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Lecture 6

Lecture 6.docx

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Nevena Simic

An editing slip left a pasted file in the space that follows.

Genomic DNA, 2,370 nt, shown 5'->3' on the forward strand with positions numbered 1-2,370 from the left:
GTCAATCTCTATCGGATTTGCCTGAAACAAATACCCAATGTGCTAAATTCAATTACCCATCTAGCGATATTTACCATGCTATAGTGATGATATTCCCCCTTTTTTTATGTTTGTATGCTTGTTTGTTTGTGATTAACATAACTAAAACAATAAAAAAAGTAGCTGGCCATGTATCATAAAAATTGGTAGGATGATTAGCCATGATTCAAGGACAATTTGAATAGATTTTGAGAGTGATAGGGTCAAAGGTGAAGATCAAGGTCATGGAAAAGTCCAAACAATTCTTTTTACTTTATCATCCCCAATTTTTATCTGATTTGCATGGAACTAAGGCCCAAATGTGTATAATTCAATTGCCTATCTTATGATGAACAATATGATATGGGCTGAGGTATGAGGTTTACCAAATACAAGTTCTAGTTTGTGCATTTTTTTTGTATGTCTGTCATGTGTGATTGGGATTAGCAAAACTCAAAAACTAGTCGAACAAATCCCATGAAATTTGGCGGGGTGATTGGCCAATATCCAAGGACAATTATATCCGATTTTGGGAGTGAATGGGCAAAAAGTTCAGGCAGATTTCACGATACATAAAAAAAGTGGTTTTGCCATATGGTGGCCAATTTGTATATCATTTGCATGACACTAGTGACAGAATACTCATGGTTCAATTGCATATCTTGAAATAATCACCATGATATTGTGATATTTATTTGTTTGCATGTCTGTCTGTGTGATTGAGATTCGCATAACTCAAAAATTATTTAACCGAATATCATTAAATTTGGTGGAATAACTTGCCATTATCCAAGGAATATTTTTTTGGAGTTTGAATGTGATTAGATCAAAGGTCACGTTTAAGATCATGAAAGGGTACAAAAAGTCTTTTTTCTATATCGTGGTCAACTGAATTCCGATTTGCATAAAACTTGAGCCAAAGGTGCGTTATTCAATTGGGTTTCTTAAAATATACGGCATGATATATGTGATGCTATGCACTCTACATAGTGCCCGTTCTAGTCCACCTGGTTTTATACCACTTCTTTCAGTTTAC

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LECTURE 6 – STRESS & MODERATORS OF THE STRESS EXPERIENCE What Is Stress? Stress Defined  Stress:  Negative emotional experience  Accompanied by predictable -Biochemical -Physiological -Cognitive -Behavioral changes Source Of Stress 1) Relationships -College students: 1/3 stressful events caused by relationships (Ptacek et al 192) -Married couples: up to 80%  What do couples stress about? -How to spend money -Work-family time balance -Fair distribution of childcare/household tasks -Illness/divorce 2) Work pressure –Long hours, constant deadlines, responsibility o ex) final exam time -“My life is in your hands” job = high stress (doctor, firefighter, air traffic controller) -Coworkers/bosses, lack of resources, physical environment -Longer commutes = higher stress  Commuting is stressful  1hr-2hr commute and cortisol level (stress hormone)  Subtracted cortisol from when they arrive and did they on weekends too  Compared levels of cortisol on weekday and weekend  Found that longer commutes resulted in more stress  Asked them to rate level of stress in questionnaire and found a direct relationship between length and perceived levels of stress  Physiology underlies the perceived stress levels  Looked at participant ability to perform task (proofread an essay), they had to catch errors  Percentage of errors detected dropped with length of the commute 3) Environmental pressures -Noise, crowding, natural disasters -Poverty 4) Internal conflict -Torn between goals (travel/work; eat/lose weight) 5) Lack control -Wait in line at post office; traffic jam -Illness diagnosis Stress Defined  Has 2 components: -Physical: involves direct material or bodily challenge -Psychological: involves how we perceive circumstances in our lives Three Ways of Examining Stress 1) Stress as stimulus: -Focus on environment -Physical/psychological challenges = stressors  Pain, fight, studying 2) Stress as response: -Focus on people’s reactions -Physical (heart pounds, mouth dry) & psychological (thoughts/emotion patterns) reactions 3) Stress as process –Relationship between person and environment -Transactions = continue interactions and adjustments -Person and environment each affecting ad being affected by the other  Stress: The circumstance in which transactions lead a person to perceive a discrepancy between physical or psychological demands of a situation and the resources of his or her biological, psychological, or social systems Psychological Appraisal and the Experience of Stress  Lazarus = psychological view of stressor -Primary Appraisal o Perception of new or changing environment as beneficial, neutral, or negative in its consequences o Harm, threat, challenge? -Secondary Appraisal o Assessment of one’s coping abilities and resources and judgment as to whether they will be sufficient to meet the harm, threat, or challenge Psychology & Stress  Stress -Appraising events as harmful, threatening, or challenging, and assessing one’s capacity to respond to those events -Events that tax or exceed one’s resources = perceived as stressful “The Experience of Stress”  What is this pain? Am I in danger?  Irrelevant: “happened before”  Good: “Don’t have to write exam:  Bad: “ I could die  Harm: damaged my heart  Threat: can’t work; how pay my bills  Challenge: I can make job change  Potential stressor (external event)  Primary Appraisal: Is the event positive, neutral, or negative in its implications? If negative, to what extent is it presently harmful, threatening for the future, and potentially challenging?  Secondary Appraisal: Are coping abilities and resources sufficient to overcome the harm, threat, or challenge posed by the event?  Stress Physiological, cognitive, emotional, and behavioral responses  I’m alone and can’t get help – I'll die  The ambulance is on its way – I’ll be okay  This is a wake-up call – I need to make changes Stress Is In The Eye Of The Beholder  Individual differences are huge factors -What is stressful for some people isn’t for others  Perceptions of discrepancies between environmental demands and actual resources -Can be either real of just believed to exist -Stress often results from inaccurate perceptions Factors Leading To Stressful Appraisal 1) Personal factors -Intellect, motivation, personality i. Self-esteem: higher = more likely to meet demands -Bad situation but I can overcome it -Challenge rather than Threat ii. Motivation: more important threatened goal = more stress iii. Belief system: irrational beliefs increase stress 2) Situational factors  Events that involves strong demands and are imminent tend to be seen as more stressful  Ex) Physically uncomfortable or painful medical procedure (surgery) tomorrow > blood pressure test next week What Makes Events Stressful?  Valence -Negative events are more likely to produce stress than are positive events (shopping, party planning = + stress)  Control -Uncontrollable or unpredictable events are more stressful than controllable to predictable events  Clarity -Ambiguous events are often perceived as more stressful than are clear-cut events  Burden -Overloaded people are more stressed than are people with fewer tasks to perform  Domains -More vulnerable to stress in central life domains than in peripheral ones Appraisal Exercise  Potential Stressor -Midterm exam -Rush-hour traffic -Oral presentation -Flat tire -Meeting boyfriend’s/girlfriend’s parents Biological Aspects Of Stress  Physiological reactions to stress -Increased heart rate, breathing, muscles tremble (arms and legs),… -Body is aroused and motivated to defend itself -Sympathetic nervous system & endocrine system cause this arousal  Reactivity: physiological portion of stress response -Measured against a baseline (resting) level of arousal -Influenced by genetic factors, chronic stress Fight or Flight  Cannon (1932) -We are usually in a state of internal balance (homeostasis) -Feel threatened -Physiological response mobilizes body to act -Shift in resources from nonessential body systems to those that are needed to meet the challenge  Perceive threatsympathetic + endocrine arousalattack or run away  Activate SNS & ES -Adrenomedullary response -Epinephrine, Norepinephrine  Rise in epinephrine & norepinephrine: including heart rate, blood pressure, breathing; widen pupils; movement of blood to muscles  Positive & negative effects -Adaptive: fast mobilization in response to danger -But: prolonged high arousal can be harmful to health General Adaptation Syndrome  Selye (1956, 1976) -Extended Cannon’s work to describe the stages a body goes through in reaction to stress -Rats exposed to different stressors (cold, electric shock)  Stress response always same physiologically  Physiological response -Enlarged adrenal cortex -Smaller thymus & lymph glands o Immunity -Ulceration of the stomach GAS Consists Of Three Stages 1) Alarm reaction –SNS: Epinephrine + Norepinephrine -Hypothalamus-pituitary-adrenal HPA axis: glucocorticoids (cortisol) -Cortisol: increases ATP production from glucose, inhibits inflammation  Negative feedback  Prepare fuel for the body  Slows down inflammation at the sight of a cut 2) Resistance  Strong stressor continued but is not severe enough to cause death  Body continues to work hard to resist stressor -Physiological arousal remains high -Body replenishes adrenal hormones 3) Exhaustion  Resources are limited  Epinephrine & cortisol can damage heart and blood vessels, suppress immune system  Disease and damage to internal organs is likely  Alarm (A) Resistance (B) Exhaustion (C)  Reduced immune function in C  illness: ulcers, depression, diabetes, digestive & cardiovascular problems  Non-specific mobilization (SNS activity) GAS: Nonspecific  All stressors produce same physiological response  Positive stress (e.g. getting married) less harmful than negative stress (e.g. getting divorced), both can lead to same negative physiological response Updates To Fight-Or-Flight And GAS Models  People may very in how they respond to stress -Men have higher blood pressure increases than women in response to challenging tasks (root of higher CHD in men?)  Difference types of stressors are associated with different types of physiological responses -E.g.. Different hormones released in response to type and intensity of emotion experienced